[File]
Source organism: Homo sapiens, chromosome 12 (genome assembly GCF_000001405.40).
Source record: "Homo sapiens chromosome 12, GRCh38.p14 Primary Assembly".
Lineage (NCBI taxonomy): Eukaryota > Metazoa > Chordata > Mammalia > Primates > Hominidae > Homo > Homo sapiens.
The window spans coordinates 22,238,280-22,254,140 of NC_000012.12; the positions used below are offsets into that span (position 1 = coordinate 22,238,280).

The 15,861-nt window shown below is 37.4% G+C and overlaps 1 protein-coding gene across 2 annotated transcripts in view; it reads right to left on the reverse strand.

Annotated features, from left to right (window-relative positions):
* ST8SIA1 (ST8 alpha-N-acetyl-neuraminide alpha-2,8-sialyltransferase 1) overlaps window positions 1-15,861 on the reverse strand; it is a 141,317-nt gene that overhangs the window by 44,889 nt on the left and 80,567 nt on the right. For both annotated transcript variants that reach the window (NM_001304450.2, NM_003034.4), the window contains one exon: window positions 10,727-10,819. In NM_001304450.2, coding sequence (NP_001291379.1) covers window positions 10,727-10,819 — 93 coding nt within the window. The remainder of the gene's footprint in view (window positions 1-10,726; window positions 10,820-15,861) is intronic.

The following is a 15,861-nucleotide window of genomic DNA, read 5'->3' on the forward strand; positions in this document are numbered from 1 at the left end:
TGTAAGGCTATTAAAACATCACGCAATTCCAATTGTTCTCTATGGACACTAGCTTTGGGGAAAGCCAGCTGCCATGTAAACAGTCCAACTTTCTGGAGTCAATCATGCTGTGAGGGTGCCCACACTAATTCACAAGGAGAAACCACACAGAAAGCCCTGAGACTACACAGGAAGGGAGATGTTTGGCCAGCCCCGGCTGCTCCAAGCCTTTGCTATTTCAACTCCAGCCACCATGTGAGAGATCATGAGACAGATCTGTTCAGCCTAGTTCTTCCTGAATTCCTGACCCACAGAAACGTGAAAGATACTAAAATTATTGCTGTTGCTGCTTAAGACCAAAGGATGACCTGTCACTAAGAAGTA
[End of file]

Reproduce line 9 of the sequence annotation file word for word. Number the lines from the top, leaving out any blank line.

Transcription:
TGTAAGGCTATTAAAACATCACGCAATTCCAATTGTTCTCTATGGACACTAGCTTTGGGGAAAGCCAGCTGCCATGTAAACAGTCCAACTTTCTGGAGTCAATCATGCTGTGAGGGTGCCCACACTAATTCACAAGGAGAAACCACACAGAAAGCCCTGAGACTACACAGGAAGGGAGATGTTTGGCCAGCCCCGGCTGCTCCAAGCCTTTGCTATTTCAACTCCAGCCACCATGTGAGAGATCATGAGACAGATCTGTTCAGCCTAGTTCTTCCTGAATTCCTGACCCACAGAAACGTGAAAGATACTAAAATTATTGCTGTTGCTGCTTAAGACCAAAGGATGACCTGTCACTAAGAAGTA